By Henry Salazar aka FL Henry

Upper Deck changed the hobby with the 2003-04 basketball Exquisite Collection.

 

Until Upper Deck introduced Exquisite Collection the basketball hobby world kind of flew under the radar. When friends and family discovered I was into sports card collecting they always asked about my baseball card collection. After gently setting them straight that I am a basketball card collector they all pretty much inevitably said the same thing:”I didn’t even know they made basketball cards.”

 

I heard that the suggested retail price was going to be around $500 for Exquisite Collection and I got very excited. I had been wondering for years why a sports card company did not get serious and simply make a collection that guaranteed every single card in a pack would be a keeper. Upper Deck rose to the challenge and promised to change the landscape of collecting forever. I fell for the hype hard and could barely contain myself with excitement.

 

Think about that for a second. How impressive a marketing campaign is that? I stayed awake at night counting the days until I would be given the privilege of paying $500 for a single pack of cards. I hope someone at Upper Deck moved to a corner office and got a parking space closer to the building for such a phenomenal idea.

 

Suddenly the hobby was all over the news. Exquisite Collection was the talk of the town. People in my office were buzzing over how ridiculous the notion of paying $500 for a single pack of cards was. They could not fathom how anyone could be that reckless with their money. I stood undeterred. I was thrilled for the hobby in general. For a while the world of non-collectors was abuzz with terms like game used, rookie auto, Logoman, and one of one.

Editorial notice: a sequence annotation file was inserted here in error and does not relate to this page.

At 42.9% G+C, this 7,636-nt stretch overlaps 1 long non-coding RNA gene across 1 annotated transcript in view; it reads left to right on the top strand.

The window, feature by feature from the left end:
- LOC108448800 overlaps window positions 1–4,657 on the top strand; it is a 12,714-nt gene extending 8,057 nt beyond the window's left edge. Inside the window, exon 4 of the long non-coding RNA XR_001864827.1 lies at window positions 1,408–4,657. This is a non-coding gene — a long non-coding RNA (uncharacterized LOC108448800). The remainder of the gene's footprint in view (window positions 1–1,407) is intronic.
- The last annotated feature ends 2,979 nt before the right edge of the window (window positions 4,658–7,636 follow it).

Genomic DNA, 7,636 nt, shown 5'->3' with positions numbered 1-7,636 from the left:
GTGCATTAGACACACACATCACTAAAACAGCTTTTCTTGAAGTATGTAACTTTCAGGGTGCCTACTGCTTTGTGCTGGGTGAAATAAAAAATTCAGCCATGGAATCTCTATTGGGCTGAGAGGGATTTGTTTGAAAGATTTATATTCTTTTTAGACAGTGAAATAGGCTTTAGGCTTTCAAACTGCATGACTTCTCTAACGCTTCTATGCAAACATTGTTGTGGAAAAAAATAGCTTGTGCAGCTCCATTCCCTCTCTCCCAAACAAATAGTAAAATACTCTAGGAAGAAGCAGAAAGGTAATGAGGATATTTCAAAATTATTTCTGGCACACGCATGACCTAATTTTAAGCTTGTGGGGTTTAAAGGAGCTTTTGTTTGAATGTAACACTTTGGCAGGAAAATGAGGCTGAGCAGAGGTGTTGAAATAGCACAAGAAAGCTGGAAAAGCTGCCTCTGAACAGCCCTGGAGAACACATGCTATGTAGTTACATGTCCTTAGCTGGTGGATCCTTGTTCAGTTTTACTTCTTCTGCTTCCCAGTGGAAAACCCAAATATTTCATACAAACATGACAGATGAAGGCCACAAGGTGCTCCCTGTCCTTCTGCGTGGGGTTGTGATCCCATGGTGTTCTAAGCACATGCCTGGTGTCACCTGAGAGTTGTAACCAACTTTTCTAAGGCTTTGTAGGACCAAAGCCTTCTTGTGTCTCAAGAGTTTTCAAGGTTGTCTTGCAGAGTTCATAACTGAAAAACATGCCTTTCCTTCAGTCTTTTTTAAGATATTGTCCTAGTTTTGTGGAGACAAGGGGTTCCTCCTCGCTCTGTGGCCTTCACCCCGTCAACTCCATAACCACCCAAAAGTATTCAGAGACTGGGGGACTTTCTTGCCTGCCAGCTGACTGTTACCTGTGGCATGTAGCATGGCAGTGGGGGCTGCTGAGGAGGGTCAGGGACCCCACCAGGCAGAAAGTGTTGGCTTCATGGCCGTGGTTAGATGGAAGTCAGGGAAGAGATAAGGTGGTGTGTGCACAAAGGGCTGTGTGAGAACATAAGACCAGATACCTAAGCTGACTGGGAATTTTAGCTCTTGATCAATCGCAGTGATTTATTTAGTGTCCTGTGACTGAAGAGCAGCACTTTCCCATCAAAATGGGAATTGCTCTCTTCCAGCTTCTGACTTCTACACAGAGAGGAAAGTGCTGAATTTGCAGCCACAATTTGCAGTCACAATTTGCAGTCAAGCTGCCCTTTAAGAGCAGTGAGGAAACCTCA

Upper Deck had done what had seemed impossible just a short time ago. They had put basketball cards in the public eye. The marketing was masterful, the imagination of a nation had been captured, and the media was in a frenzy to see the first of the coveted Logoman cards pulled. Speculation over the value these cards would demand on eBay was almost as big as a story as Exquisite Collection itself.

 

The big day had finally arrived and I headed to my local card shop at 10:00 AM to pick up what at the time was considered the Holy Grail of all sports cards. I was at a card shop at 10:00 AM on a weekday since I had taken the day off. That’s right. I took a day of work so I could spend hundreds of dollars. I explained to my wife that while it seemed a bit financially frivolous on the outside that really what I was doing was pumping money into the local economy. In fact, I told her, I should be heralded for perpetuating what truly should be considered the American dream; the small business. I was supporting the little guy and in that there is nobility!

 

“Perpetuating the American dream? Really? That’s what you’re going with?”, my wife said.

 

For some reason the argument did not seem to have the same elegance when she said it. I felt like I had gone too far down the road to turn back on this stance so I said the only thing that came to mind.

 

“Uh, yeah. It seems pretty obvious.” And I left. My exit was not predicated with the desire to make a grand exit as much as it was to simply avoid the continuation of this particular conversation. As I was hearing the discussion out loud I could really tell I was teetering on going overboard.